Clarksville's mystery of the missing cougar

Mascot sculpture outside elementary school is stolen

police have no solid leads

October 21, 2005|By HANAH CHO | HANAH CHO,SUN REPORTER

The cougar didn't leave any paw prints, just an imprint on the mulch where it used to sit in front of Clarksville Elementary School.

The Blue Ribbon school's beloved mascot -- a life-size sculpture commissioned by the fifth-grade Class of 2003 -- was stolen this month, leaving pupils and teachers baffled.

"It's a sad story," Principal Brad Herling said yesterday.

Who would take the approximately 275-pound concrete sculpture that was chained to a bench at the entrance of the school?

"Maybe some people who were against mascots and who thought it would be cool to see a school worry," said Emily Rabinowitz, 8, a third-grader.

The Howard County Police Department has no solid leads and has closed the case for now, said Pfc. Jennifer Reidy, a police spokeswoman.

"We're certainly encouraging anyone who knows anything about it to call us," Reidy said. "It's a very heavy statute. Someone's got to know who took it or where it is."

She added: "Even if it's a practical joke, the lifespan of the joke is over. Forget that. You've had it for three weeks. Bring it back."

A fixture at the school for two years, the sculpture was in place Sept. 30. But when students, teachers and administrators returned Monday, it had vanished.

Terri Taylor, a parent volunteer at the school, noticed the mascot was missing that morning and reported it to Assistant Principal Amy Green. School administrators informed police.

The only thing that remains now is a sign that reads, "Please do not climb on me, Cougar."

"When we put it in two years ago, we honestly expected something to happen to it," said Taylor, whose fifth-grade daughter attends Clarksville. "It lasted this long."

The cougar statue was a gift of the Class of 2003, which commissioned wildlife sculptor John P. Kennedy of Delphi Falls, N.Y., to create the life-size figure -- a medium-size male creature about 54 inches long, he said.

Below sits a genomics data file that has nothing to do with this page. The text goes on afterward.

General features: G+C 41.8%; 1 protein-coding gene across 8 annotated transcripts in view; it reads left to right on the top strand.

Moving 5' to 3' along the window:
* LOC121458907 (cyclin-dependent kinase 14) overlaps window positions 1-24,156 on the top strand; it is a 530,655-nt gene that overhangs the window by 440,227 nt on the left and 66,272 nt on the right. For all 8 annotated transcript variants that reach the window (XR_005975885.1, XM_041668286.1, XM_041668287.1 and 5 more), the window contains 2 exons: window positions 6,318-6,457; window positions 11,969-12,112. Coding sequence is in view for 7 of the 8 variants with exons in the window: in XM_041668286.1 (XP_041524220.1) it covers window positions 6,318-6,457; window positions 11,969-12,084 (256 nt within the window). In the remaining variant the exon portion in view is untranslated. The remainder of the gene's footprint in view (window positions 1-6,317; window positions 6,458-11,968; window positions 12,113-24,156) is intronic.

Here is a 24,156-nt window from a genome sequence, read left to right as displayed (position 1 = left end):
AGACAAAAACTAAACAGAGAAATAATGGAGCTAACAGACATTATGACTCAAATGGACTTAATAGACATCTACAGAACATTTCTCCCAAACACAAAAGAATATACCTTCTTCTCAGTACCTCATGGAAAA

When told that the sculpture was stolen, Kennedy said, "That's too bad. Geez.

"I hope they find it," he said, noting that pupils paid about $700.

Pupils, teachers and parents have at least one theory for the theft. Could it have been a prank gone wrong? It was homecoming weekend for River Hill High School, which is adjacent to Clarksville Elementary on Route 108.

Green said she could not say if the theft was related to homecoming or because the school has been in the news recently for its national Blue Ribbon award.

"We haven't gotten any ransom notes yet," Green said, half-jokingly. "Or pictures of it at the Effel Tower, yet."

Pupils are upset about the loss.

"The kids are saying, `Where is our cougar? Where is our cougar?'" Green said. "They do miss it. They're disappointed that the cougar is not back yet."

Jennifer Shin, 10, a fifth-grader, said seeing the mascot was a daily routine for her.

"It was like a person because it was there for a long time," Jennifer said. "It's part of the school; without the cougar, it doesn't feel like the school anymore.

"I wish the person who took it would return it," she added. "I don't get why they took it."

hanah.cho@baltsun.com

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